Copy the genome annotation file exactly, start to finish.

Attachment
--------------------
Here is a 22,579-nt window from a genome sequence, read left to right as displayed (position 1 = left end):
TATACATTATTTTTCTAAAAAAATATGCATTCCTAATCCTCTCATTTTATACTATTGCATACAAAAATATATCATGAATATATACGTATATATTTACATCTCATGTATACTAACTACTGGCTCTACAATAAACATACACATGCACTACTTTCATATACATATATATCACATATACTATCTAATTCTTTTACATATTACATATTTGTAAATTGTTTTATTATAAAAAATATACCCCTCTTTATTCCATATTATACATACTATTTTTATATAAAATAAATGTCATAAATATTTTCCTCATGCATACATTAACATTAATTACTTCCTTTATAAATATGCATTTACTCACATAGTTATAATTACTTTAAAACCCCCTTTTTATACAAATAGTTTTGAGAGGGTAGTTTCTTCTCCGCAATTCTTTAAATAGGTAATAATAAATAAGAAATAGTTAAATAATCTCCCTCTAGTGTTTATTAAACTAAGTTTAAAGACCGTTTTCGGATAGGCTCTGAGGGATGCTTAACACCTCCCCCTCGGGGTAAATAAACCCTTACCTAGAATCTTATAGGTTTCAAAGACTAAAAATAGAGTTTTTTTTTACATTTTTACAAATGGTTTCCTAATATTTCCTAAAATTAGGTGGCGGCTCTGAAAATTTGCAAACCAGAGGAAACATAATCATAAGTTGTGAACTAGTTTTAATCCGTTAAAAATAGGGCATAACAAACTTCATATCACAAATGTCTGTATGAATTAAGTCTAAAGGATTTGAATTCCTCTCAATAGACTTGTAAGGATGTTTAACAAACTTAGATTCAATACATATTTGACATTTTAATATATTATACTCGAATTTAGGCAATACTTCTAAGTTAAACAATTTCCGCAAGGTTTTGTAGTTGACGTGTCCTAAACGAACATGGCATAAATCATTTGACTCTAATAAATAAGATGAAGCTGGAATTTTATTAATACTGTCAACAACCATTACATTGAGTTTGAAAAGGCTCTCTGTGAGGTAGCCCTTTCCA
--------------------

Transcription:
Here is a 22,579-nt window from a genome sequence, read left to right as displayed (position 1 = left end):
TATACATTATTTTTCTAAAAAAATATGCATTCCTAATCCTCTCATTTTATACTATTGCATACAAAAATATATCATGAATATATACGTATATATTTACATCTCATGTATACTAACTACTGGCTCTACAATAAACATACACATGCACTACTTTCATATACATATATATCACATATACTATCTAATTCTTTTACATATTACATATTTGTAAATTGTTTTATTATAAAAAATATACCCCTCTTTATTCCATATTATACATACTATTTTTATATAAAATAAATGTCATAAATATTTTCCTCATGCATACATTAACATTAATTACTTCCTTTATAAATATGCATTTACTCACATAGTTATAATTACTTTAAAACCCCCTTTTTATACAAATAGTTTTGAGAGGGTAGTTTCTTCTCCGCAATTCTTTAAATAGGTAATAATAAATAAGAAATAGTTAAATAATCTCCCTCTAGTGTTTATTAAACTAAGTTTAAAGACCGTTTTCGGATAGGCTCTGAGGGATGCTTAACACCTCCCCCTCGGGGTAAATAAACCCTTACCTAGAATCTTATAGGTTTCAAAGACTAAAAATAGAGTTTTTTTTTACATTTTTACAAATGGTTTCCTAATATTTCCTAAAATTAGGTGGCGGCTCTGAAAATTTGCAAACCAGAGGAAACATAATCATAAGTTGTGAACTAGTTTTAATCCGTTAAAAATAGGGCATAACAAACTTCATATCACAAATGTCTGTATGAATTAAGTCTAAAGGATTTGAATTCCTCTCAATAGACTTGTAAGGATGTTTAACAAACTTAGATTCAATACATATTTGACATTTTAATATATTATACTCGAATTTAGGCAATACTTCTAAGTTAAACAATTTCCGCAAGGTTTTGTAGTTGACGTGTCCTAAACGAACATGGCATAAATCATTTGACTCTAATAAATAAGATGAAGCTGGAATTTTATTAATACTGTCAACAACCATTACATTGAGTTTGAAAAGGCTCTCTGTGAGGTAGCCCTTTCCA